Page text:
The Republicans who run North Carolina’s legislature are thwarting more than just Gov. Roy Cooper and his fellow Democrats as they continue to dig in their heels and refuse to pass a budget that includes Medicaid expansion and competitive pay for public school teachers.
They are also going against the wishes of the most of state’s people, many Republicans as well as Democrats.
Through the summer and fall, and now in a new poll from WRAL News in Raleigh, a majority of North Carolinians have repeatedly supported Cooper’s positions on these issues.
The state has been without a budget for nearly nine months over these disagreements.
Cooper insists the state should take advantage of the expansion of Medicaid available under the Affordable Care Act, an expansion that could provide affordable health care coverage for as many as 670,000 more people. That could mean people would go for regular health care, possibly preventing more serious conditions, and not depending on costly emergency room services.
Under the ACA, the federal government is supposed to pay the full cost of the expansion for the first three years and 90% after that.
But Phil Berger keeps saying no.
The Senate leader — and the state’s most powerful Republican — throws around words such as “socialized medicine” and dire predictions that the federal government won’t keep its promises.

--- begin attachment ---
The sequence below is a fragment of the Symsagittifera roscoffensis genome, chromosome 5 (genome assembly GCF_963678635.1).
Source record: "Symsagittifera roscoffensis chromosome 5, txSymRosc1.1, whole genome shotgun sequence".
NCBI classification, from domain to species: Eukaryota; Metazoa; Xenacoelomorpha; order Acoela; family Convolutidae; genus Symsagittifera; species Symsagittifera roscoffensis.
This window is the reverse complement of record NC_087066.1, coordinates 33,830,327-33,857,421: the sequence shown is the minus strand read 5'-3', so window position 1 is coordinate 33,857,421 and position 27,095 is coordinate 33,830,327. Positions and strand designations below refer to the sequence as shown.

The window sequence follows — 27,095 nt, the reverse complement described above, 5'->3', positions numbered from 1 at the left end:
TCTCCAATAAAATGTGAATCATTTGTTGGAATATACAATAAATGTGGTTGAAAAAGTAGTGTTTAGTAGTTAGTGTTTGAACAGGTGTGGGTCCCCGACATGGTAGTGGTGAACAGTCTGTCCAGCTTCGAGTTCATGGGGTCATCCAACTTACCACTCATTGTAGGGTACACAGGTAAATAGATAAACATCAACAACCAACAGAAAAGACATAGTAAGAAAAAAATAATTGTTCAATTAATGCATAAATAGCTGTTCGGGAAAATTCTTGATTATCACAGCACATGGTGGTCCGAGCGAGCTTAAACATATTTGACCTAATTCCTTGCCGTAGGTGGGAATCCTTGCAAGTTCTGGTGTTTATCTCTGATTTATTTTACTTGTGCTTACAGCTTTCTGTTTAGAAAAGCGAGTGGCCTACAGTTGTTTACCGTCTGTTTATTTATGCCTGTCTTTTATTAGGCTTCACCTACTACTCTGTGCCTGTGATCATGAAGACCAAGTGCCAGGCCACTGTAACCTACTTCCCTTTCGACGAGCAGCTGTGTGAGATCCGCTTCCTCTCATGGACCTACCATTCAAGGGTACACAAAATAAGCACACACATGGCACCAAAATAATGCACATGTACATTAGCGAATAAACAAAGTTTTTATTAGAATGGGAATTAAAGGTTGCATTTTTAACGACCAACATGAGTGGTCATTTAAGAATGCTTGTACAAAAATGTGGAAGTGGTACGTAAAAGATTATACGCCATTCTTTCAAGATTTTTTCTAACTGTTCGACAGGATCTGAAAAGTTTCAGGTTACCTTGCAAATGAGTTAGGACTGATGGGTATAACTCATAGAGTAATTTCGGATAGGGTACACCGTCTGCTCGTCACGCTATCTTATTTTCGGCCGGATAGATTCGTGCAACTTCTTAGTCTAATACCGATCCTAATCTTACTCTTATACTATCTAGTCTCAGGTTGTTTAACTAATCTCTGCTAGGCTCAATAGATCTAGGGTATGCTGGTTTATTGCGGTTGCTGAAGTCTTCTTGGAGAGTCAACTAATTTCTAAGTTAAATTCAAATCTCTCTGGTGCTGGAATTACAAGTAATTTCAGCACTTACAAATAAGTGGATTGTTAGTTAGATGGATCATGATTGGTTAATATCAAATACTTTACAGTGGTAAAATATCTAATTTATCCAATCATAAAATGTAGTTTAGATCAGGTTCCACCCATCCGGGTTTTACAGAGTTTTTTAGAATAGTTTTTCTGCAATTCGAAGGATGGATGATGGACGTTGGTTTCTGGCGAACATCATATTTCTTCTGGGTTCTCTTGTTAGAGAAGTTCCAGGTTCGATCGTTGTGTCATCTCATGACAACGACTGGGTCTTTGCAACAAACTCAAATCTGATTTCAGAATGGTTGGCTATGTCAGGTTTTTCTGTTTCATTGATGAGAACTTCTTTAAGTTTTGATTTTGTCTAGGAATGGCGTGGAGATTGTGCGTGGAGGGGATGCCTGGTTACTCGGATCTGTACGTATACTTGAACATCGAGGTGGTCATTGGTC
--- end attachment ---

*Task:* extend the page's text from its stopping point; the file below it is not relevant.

In mid-February, WRAL found that 57% of people polled agree with Cooper that North Carolina should expand Medicaid — as 37 other states already have. That percentage is down from some polls last summer, mostly because of those GOP scare tactics. But it still shows strong popular support.
Cooper also believes that North Carolina must continue to work to improve pay and conditions for teachers. The quality of education for children depends upon that support, he argues, and he’s right.
But when they passed their budget last summer, Republicans decided that it was more important to give businesses another tax cut than to giv‑e schools and teachers more money.
After Cooper vetoed that budget, they came up with a “mini budget” in November offering an average 3.9% raise for teachers over two years, but Cooper did some heel-digging himself with another veto.
He favors teacher raises more in the range of 9%.
Republicans argued that teachers have gotten several raises in recent years and that teacher’s salaries in the state now rank about 29th in the nation rather than the dismal 47th ranking five years earlier.
Cooper and others say we still have a long way to go. North Carolina loses good teachers not so much to other states as to other professions that pay a lot more for professionals with their level of education.
Most people in the state seem to agree that it’s more important to increase money for public schools than to cut taxes further. WRAL found that nearly three-quarters of those polled — across party lines — support more money for schools rather than further tax cuts.
So why are Republicans so determined to have the state limp along without a budget as they keep trying to get enough votes to override Cooper’s veto?
It’s not as if they are fighting for something vitally important with broad public support. Quite the contrary.
The people of North Carolina know that affordable health care and good education are important for the state’s future. Too bad Berger doesn’t listen to them.
Maybe the voters will say no to him in November.